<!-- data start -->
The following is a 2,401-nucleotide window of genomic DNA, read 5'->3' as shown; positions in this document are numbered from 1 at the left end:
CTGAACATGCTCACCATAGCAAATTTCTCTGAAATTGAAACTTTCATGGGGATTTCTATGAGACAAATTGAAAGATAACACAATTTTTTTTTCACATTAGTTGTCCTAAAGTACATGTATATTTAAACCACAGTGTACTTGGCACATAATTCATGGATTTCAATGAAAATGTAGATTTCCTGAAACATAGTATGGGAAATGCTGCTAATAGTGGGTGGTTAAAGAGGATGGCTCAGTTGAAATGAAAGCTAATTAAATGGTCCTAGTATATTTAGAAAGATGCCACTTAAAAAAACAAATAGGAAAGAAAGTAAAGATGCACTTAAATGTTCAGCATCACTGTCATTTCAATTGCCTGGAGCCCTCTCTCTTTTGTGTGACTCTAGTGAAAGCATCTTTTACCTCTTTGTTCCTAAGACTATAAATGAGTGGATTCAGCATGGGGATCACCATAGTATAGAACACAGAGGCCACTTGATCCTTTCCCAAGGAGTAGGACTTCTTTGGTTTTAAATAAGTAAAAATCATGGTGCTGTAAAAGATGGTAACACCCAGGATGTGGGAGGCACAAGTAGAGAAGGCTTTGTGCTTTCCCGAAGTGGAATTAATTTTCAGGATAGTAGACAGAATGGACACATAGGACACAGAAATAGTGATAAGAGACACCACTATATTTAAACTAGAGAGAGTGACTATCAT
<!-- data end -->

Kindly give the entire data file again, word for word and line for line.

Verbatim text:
The following is a 2,401-nucleotide window of genomic DNA, read 5'->3' as shown; positions in this document are numbered from 1 at the left end:
CTGAACATGCTCACCATAGCAAATTTCTCTGAAATTGAAACTTTCATGGGGATTTCTATGAGACAAATTGAAAGATAACACAATTTTTTTTTCACATTAGTTGTCCTAAAGTACATGTATATTTAAACCACAGTGTACTTGGCACATAATTCATGGATTTCAATGAAAATGTAGATTTCCTGAAACATAGTATGGGAAATGCTGCTAATAGTGGGTGGTTAAAGAGGATGGCTCAGTTGAAATGAAAGCTAATTAAATGGTCCTAGTATATTTAGAAAGATGCCACTTAAAAAAACAAATAGGAAAGAAAGTAAAGATGCACTTAAATGTTCAGCATCACTGTCATTTCAATTGCCTGGAGCCCTCTCTCTTTTGTGTGACTCTAGTGAAAGCATCTTTTACCTCTTTGTTCCTAAGACTATAAATGAGTGGATTCAGCATGGGGATCACCATAGTATAGAACACAGAGGCCACTTGATCCTTTCCCAAGGAGTAGGACTTCTTTGGTTTTAAATAAGTAAAAATCATGGTGCTGTAAAAGATGGTAACACCCAGGATGTGGGAGGCACAAGTAGAGAAGGCTTTGTGCTTTCCCGAAGTGGAATTAATTTTCAGGATAGTAGACAGAATGGACACATAGGACACAGAAATAGTGATAAGAGACACCACTATATTTAAACTAGAGAGAGTGACTATCAT